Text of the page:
File Summary

Part I: A Bad (and Good) Implementation Detector

Testing with Properties

So far in this class, we have usually written tests by following this process:

  1. Construct the input data
  2. Perform an operation
  3. Check that the resulting data is equal to some expected value

This works well for writing a small or medium number of tests targeted at particularly interesting cases. Checking specific output values, however, isn’t the only or necessarily the best way to test and gain confidence in an implementation. In fact, sometimes it won’t work at all.

Consider the partition helper method of quick sort as an interface (here we’ll restrict it to just partitioning arrays of Strings):

interface Partitioner {
  // Change strs between start (inclusive) and end (exclusive), such that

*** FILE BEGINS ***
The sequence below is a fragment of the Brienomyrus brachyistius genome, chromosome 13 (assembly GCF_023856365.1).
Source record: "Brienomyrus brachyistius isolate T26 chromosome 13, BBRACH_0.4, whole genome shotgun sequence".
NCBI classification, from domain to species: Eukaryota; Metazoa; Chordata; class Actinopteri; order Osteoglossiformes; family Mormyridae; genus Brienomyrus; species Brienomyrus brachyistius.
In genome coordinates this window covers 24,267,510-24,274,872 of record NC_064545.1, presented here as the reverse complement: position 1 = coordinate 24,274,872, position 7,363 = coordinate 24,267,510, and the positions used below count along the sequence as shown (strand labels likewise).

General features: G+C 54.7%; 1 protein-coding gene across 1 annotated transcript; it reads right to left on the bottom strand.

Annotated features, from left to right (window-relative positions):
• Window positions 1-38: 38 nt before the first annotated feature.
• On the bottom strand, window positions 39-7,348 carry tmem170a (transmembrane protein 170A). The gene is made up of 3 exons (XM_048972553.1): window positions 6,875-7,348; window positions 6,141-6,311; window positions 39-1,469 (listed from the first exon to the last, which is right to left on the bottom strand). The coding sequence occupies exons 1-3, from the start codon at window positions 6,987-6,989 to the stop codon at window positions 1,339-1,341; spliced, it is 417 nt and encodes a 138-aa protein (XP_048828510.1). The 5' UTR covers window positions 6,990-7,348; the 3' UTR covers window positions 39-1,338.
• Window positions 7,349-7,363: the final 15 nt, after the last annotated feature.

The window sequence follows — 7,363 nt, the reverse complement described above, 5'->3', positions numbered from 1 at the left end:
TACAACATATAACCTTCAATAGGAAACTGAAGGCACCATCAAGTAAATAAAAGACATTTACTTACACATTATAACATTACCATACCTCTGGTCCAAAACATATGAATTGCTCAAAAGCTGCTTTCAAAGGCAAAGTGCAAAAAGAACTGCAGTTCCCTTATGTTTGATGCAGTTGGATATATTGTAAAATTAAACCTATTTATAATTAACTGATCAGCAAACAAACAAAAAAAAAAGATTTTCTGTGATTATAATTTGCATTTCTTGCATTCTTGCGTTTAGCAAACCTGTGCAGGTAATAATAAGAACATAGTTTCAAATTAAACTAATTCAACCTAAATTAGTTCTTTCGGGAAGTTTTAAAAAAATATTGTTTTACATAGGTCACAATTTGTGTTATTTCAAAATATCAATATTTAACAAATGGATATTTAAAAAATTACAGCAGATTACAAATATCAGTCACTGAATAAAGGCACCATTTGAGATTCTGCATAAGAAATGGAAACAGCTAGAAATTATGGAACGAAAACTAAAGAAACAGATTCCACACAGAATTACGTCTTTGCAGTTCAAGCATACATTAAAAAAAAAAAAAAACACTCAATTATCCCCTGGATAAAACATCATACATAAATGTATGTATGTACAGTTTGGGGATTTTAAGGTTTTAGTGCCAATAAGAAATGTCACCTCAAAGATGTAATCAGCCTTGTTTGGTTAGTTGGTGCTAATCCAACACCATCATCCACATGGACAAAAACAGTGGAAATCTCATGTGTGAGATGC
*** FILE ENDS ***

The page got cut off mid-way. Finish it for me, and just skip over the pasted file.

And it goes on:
// all values at indices lower than a pivot index are smaller than or equal
  // to the value at the pivot, and all values at indices higher than the pivot
  // are larger than or equal to the value at the pivot

  int partition(String[] strs, int start, int end);

In lecture and discussion, we noted that there are many ways to implement partition, in particular the choice of the pivot index is important. Not only could we choose different pivots, but one choice is to have a random choice of pivot! Let’s imagine writing a test for a Partitioner:

class PartitionerFromLecture implements Partitioner {
  public int partition(String[] strs, int low, int high) {
    int pivotStartIndex = Random.nextInt(high - low);
    ... implementation from lecture ...

public void testPartitionerFromLecture() {
  Partitioner p = new PartitionerFromLecture();